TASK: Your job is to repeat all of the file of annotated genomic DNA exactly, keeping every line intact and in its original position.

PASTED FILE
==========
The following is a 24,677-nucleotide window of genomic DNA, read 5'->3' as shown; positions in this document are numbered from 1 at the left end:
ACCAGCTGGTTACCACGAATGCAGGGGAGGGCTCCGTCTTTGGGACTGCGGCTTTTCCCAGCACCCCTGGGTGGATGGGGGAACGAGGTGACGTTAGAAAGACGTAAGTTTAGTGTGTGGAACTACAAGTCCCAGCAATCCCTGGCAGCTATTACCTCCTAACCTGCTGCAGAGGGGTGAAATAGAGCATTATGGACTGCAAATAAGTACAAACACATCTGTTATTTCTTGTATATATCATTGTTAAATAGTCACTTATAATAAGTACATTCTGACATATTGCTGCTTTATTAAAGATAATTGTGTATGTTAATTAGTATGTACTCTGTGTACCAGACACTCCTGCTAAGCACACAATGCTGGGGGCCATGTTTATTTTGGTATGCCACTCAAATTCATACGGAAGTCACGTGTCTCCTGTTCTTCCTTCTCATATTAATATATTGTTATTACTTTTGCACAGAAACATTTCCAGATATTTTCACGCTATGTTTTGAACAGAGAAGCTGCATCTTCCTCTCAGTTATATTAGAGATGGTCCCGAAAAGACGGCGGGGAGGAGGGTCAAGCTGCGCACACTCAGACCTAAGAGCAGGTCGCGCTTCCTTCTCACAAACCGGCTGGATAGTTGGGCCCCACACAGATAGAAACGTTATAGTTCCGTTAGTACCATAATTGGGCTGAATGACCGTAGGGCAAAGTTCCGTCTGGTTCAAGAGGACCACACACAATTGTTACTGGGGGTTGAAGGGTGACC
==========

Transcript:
The following is a 24,677-nucleotide window of genomic DNA, read 5'->3' as shown; positions in this document are numbered from 1 at the left end:
ACCAGCTGGTTACCACGAATGCAGGGGAGGGCTCCGTCTTTGGGACTGCGGCTTTTCCCAGCACCCCTGGGTGGATGGGGGAACGAGGTGACGTTAGAAAGACGTAAGTTTAGTGTGTGGAACTACAAGTCCCAGCAATCCCTGGCAGCTATTACCTCCTAACCTGCTGCAGAGGGGTGAAATAGAGCATTATGGACTGCAAATAAGTACAAACACATCTGTTATTTCTTGTATATATCATTGTTAAATAGTCACTTATAATAAGTACATTCTGACATATTGCTGCTTTATTAAAGATAATTGTGTATGTTAATTAGTATGTACTCTGTGTACCAGACACTCCTGCTAAGCACACAATGCTGGGGGCCATGTTTATTTTGGTATGCCACTCAAATTCATACGGAAGTCACGTGTCTCCTGTTCTTCCTTCTCATATTAATATATTGTTATTACTTTTGCACAGAAACATTTCCAGATATTTTCACGCTATGTTTTGAACAGAGAAGCTGCATCTTCCTCTCAGTTATATTAGAGATGGTCCCGAAAAGACGGCGGGGAGGAGGGTCAAGCTGCGCACACTCAGACCTAAGAGCAGGTCGCGCTTCCTTCTCACAAACCGGCTGGATAGTTGGGCCCCACACAGATAGAAACGTTATAGTTCCGTTAGTACCATAATTGGGCTGAATGACCGTAGGGCAAAGTTCCGTCTGGTTCAAGAGGACCACACACAATTGTTACTGGGGGTTGAAGGGTGACC